A bunion never gets better; instead, it keeps getting larger and causing more pain. If you want to relieve the problem, the only solution is bunion surgery, offered by the experienced podiatrists at Los Angeles Institute of Foot and Ankle Surgery. When medications, padding, and wider shoes can’t relieve your pain, you should schedule a consultation to learn more about bunion surgery. Use the online booking feature or call the office in Burbank, Santa Clarita, or Northridge, California, today!request an appointment
When would I need bunion surgery?
A bunion is a deformity affecting the joint at the base of your big toe. The problem develops gradually as pressure pushes the bones in the joint outward, creating an abnormal bump on the side of your foot.
Over time, the bunion progressively enlarges, causing more pain and inflammation. Though medications and orthotics may help ease your pain, a bunion doesn’t heal on its own. Surgery is the only way to eliminate the bunion, repair the joint, and restore normal movement.
What symptoms indicate I need bunion surgery?
In addition to the large bump on the side of your foot, bunions cause symptoms such as:
- Pain and tenderness
- Inflammation and redness
- Calluses or corns (around the bump)
- Limited toe movement
- Burning sensation or numbness
The size of your bunion and the severity of your symptoms determine when it’s time to consider surgery.
What happens during bunion surgery?
Bunion surgery (a bunionectomy) is usually an outpatient procedure using a local anesthetic and sedative. Your Los Angeles Institute of Foot and Ankle Surgery podiatric surgeon uses one of the following approaches to performing bunion surgery:
This approach directly treats the big toe joint. Your surgeon cuts the bone, moves it back to its proper position, and fixes it in place with a screw or pin.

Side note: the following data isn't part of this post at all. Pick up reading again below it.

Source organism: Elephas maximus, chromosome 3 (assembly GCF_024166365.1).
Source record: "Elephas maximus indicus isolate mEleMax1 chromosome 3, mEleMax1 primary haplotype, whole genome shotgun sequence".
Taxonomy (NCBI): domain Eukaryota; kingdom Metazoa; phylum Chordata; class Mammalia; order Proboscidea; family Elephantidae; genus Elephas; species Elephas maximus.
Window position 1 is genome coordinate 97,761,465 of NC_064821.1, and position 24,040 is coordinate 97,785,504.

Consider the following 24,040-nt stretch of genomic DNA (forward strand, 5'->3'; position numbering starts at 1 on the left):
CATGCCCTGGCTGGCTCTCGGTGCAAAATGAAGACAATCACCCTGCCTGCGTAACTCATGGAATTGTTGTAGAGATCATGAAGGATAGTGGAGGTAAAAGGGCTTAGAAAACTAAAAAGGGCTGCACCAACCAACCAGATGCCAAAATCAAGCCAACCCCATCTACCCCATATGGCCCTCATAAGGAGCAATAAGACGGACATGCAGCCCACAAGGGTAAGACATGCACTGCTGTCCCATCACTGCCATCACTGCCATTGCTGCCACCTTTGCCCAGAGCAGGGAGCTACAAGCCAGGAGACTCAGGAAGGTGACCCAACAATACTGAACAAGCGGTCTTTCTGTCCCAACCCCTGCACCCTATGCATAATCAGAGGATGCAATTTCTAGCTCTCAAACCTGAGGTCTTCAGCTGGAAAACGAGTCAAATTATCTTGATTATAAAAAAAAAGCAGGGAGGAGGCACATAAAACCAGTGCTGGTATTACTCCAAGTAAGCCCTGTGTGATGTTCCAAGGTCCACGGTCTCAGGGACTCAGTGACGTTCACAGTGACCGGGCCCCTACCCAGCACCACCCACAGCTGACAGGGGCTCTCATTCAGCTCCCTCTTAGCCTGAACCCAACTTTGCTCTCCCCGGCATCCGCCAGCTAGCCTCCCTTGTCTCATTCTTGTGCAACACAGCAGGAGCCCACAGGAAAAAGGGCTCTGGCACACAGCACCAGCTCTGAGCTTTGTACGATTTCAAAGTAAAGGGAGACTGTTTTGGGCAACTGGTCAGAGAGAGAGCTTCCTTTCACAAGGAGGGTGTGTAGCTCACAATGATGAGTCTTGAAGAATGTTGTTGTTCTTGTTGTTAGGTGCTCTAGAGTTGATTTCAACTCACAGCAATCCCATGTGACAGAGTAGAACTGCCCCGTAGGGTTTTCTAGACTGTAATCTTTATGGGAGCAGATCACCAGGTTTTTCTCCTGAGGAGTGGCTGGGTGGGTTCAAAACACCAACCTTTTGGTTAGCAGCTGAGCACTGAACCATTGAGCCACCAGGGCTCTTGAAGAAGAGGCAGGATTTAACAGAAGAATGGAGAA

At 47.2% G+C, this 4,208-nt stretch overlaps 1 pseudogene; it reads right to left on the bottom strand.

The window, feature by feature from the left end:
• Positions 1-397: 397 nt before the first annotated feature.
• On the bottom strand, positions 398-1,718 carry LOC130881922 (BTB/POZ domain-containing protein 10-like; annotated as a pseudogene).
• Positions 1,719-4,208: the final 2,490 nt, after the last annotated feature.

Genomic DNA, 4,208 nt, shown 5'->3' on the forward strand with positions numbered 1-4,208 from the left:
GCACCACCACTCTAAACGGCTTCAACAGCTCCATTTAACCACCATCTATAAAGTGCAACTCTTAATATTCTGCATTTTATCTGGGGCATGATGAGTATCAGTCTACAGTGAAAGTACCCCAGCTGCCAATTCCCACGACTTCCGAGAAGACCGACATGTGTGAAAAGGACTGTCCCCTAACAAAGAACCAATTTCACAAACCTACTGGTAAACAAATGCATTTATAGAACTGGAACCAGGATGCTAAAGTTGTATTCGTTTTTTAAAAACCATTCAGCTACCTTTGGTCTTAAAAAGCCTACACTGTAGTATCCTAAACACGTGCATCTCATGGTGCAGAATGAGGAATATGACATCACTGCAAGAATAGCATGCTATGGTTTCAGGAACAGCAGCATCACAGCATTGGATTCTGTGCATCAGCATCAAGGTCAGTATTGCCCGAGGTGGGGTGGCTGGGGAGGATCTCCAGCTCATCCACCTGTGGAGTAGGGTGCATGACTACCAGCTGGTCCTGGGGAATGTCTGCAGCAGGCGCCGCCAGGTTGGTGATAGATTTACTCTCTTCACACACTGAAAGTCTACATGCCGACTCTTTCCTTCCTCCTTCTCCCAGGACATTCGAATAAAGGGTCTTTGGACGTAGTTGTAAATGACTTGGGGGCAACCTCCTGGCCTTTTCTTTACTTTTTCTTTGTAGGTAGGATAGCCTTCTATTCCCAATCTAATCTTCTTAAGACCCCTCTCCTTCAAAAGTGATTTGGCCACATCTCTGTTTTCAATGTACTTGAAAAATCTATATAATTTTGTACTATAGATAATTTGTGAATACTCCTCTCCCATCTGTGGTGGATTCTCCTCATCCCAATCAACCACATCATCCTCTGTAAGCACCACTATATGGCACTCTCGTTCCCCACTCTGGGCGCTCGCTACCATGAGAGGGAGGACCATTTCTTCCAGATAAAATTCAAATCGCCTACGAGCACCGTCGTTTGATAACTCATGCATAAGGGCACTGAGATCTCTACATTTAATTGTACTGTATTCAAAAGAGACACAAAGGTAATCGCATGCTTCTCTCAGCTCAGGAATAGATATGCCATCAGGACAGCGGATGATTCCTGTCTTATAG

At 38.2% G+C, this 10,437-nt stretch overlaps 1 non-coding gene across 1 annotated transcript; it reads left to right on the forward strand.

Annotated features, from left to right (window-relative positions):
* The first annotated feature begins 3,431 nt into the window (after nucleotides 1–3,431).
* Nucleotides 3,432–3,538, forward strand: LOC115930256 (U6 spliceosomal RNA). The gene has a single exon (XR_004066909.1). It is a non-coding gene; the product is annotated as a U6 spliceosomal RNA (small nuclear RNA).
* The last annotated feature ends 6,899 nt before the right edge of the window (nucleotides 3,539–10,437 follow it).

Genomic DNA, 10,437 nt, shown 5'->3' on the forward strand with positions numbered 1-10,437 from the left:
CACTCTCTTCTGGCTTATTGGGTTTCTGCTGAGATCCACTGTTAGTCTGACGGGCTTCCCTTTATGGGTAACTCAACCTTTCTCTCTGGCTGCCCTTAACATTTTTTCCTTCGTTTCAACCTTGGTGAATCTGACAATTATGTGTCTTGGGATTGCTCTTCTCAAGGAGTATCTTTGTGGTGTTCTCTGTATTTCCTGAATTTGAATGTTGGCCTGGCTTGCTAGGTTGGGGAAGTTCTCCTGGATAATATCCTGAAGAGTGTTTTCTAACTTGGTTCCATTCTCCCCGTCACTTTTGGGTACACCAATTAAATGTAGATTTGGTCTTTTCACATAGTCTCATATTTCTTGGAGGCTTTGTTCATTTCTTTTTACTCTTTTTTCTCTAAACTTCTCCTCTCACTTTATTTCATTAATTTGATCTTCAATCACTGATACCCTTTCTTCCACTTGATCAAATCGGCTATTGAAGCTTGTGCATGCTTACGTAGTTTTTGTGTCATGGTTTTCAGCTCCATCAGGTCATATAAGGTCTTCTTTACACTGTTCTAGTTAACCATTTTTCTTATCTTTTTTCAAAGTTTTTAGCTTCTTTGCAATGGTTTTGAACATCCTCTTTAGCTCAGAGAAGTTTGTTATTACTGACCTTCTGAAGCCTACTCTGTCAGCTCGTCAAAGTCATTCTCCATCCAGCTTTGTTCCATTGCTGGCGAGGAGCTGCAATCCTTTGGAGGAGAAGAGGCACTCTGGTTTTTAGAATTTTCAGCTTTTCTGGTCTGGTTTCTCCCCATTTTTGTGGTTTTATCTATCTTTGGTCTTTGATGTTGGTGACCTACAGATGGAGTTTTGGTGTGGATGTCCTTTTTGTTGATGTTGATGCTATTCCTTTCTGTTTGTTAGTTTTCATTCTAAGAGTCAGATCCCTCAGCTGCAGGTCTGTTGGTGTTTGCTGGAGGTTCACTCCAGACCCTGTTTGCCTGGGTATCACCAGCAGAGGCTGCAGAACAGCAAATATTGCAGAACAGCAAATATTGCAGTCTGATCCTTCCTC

This approach focuses on the bone behind the big toe joint. Your surgeon may perform one of several base procedures, but they all restore the bone’s normal position. Your surgeon may fuse the joint to stabilize it.
What is recovery like after bunion surgery?
The type of surgery you have determines if you can put weight on your foot after surgery. Some patients may need crutches; others wear surgical shoes.
You need to keep your foot elevated as much as possible for the first week. For the first two weeks, you also need to limit walking to promote healing. However, your surgeon gives you exercises to perform daily.
The dressing also needs to stay dry for up to two weeks or until your surgeon removes the stitches. After the stitches are out, you can bathe and shower but still need to wear a dressing.
By the third or fourth week, the swelling should be down enough for you to wear wide athletic shoes.
To learn more about bunion surgery, request an appointment online or call Los Angeles Institute of Foot and Ankle Surgery today.